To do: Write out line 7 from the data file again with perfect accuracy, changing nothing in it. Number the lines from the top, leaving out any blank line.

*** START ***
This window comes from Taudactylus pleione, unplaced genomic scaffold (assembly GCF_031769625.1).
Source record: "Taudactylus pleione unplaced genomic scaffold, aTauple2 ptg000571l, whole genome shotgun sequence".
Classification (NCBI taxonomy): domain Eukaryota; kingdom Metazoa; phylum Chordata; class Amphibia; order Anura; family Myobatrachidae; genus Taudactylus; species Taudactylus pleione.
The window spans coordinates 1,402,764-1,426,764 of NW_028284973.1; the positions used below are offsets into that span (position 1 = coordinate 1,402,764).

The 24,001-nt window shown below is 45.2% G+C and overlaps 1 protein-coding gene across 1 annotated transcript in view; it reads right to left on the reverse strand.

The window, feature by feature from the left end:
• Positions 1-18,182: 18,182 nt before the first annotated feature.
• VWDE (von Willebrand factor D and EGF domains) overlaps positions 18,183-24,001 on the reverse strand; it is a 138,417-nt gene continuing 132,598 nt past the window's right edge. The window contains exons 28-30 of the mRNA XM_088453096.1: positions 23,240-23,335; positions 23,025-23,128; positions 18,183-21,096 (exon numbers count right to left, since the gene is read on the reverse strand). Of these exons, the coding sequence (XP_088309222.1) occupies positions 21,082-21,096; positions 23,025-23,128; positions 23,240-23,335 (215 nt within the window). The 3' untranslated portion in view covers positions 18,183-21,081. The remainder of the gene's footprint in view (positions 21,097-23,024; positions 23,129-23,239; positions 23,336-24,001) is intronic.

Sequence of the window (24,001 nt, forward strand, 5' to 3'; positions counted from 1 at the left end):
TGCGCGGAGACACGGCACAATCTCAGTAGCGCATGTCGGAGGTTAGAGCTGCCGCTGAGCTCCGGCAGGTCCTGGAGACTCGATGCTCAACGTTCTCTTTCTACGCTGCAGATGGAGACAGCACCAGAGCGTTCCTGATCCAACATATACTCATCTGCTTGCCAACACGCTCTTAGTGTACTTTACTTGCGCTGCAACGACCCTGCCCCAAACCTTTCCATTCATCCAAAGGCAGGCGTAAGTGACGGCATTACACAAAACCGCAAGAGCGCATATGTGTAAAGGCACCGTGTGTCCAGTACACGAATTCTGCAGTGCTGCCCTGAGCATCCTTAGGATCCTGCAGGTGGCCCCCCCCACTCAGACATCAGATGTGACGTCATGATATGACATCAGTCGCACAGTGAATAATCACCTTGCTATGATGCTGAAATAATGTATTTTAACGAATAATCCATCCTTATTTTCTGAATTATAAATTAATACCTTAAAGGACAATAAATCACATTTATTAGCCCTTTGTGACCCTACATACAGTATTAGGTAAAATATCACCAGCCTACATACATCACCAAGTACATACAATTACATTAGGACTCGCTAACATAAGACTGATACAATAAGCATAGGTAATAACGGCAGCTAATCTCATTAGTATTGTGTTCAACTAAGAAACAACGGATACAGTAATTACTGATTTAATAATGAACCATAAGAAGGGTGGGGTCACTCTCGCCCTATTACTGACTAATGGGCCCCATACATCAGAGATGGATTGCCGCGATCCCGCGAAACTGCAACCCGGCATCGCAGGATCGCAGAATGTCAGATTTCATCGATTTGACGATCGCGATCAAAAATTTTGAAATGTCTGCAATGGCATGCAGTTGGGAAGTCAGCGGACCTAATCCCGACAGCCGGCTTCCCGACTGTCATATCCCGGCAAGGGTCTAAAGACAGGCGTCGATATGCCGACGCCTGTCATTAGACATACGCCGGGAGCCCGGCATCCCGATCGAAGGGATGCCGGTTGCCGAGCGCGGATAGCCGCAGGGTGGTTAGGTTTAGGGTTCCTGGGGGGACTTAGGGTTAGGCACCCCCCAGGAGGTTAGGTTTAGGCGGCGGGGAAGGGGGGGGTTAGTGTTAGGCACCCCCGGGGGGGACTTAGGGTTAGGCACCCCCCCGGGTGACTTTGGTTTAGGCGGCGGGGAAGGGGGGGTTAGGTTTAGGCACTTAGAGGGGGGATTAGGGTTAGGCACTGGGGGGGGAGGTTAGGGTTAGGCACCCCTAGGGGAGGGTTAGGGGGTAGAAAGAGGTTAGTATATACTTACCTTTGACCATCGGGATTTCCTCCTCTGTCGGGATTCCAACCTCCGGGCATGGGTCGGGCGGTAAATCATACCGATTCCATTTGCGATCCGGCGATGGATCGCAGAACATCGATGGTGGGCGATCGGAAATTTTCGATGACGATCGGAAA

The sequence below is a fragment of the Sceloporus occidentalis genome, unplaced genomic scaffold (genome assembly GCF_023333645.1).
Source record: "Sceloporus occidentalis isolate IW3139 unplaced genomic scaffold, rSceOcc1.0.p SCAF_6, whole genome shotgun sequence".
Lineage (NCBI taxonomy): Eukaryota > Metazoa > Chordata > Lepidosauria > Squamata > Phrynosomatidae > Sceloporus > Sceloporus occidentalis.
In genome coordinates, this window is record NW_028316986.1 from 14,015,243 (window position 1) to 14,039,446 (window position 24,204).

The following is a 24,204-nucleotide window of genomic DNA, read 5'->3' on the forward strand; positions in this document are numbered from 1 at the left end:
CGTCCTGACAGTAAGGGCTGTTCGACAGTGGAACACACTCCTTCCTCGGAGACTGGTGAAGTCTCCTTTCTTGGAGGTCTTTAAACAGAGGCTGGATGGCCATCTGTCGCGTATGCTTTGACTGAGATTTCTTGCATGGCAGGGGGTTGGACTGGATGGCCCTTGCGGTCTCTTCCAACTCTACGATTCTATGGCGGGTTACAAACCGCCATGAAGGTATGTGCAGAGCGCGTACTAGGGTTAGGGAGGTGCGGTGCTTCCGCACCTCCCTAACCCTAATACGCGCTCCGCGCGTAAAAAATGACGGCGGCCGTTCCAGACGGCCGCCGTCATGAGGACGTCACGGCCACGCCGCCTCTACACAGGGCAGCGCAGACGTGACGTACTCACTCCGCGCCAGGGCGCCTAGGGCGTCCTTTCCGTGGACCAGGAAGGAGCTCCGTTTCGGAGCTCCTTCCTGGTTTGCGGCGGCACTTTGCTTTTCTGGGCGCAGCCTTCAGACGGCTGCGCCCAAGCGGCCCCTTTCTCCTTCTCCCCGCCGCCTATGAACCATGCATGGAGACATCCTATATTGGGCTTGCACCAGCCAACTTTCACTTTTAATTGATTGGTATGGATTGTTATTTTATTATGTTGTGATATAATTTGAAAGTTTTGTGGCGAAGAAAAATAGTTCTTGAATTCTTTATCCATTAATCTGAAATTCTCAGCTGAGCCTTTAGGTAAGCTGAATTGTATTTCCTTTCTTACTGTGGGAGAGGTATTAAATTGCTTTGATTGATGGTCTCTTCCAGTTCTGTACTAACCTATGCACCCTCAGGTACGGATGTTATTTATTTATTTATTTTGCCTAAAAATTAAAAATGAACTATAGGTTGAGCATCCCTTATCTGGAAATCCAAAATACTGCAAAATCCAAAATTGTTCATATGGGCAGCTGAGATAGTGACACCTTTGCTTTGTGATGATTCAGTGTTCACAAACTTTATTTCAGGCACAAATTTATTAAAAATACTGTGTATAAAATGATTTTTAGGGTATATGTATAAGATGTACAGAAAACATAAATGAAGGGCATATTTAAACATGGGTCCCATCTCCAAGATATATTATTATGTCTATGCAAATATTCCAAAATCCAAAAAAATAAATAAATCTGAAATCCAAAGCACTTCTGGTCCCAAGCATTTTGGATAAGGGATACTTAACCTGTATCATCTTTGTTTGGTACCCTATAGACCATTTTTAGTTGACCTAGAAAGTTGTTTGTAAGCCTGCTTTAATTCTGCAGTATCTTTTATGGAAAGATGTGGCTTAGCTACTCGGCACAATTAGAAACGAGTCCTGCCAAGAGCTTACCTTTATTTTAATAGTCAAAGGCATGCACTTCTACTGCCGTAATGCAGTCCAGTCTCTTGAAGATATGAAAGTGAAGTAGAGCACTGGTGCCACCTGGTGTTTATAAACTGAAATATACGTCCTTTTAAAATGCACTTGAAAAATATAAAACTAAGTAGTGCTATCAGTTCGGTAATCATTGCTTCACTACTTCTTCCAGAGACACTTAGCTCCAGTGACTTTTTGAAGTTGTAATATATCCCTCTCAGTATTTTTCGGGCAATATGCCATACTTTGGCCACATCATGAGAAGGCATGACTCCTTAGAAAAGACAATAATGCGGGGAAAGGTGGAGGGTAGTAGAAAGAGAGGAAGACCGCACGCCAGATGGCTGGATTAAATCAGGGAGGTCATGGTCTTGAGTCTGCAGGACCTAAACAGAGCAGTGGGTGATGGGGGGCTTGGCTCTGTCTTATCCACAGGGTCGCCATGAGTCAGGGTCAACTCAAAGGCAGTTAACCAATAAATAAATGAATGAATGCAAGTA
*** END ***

• Positions 1-18,182: 18,182 nt before the first annotated feature.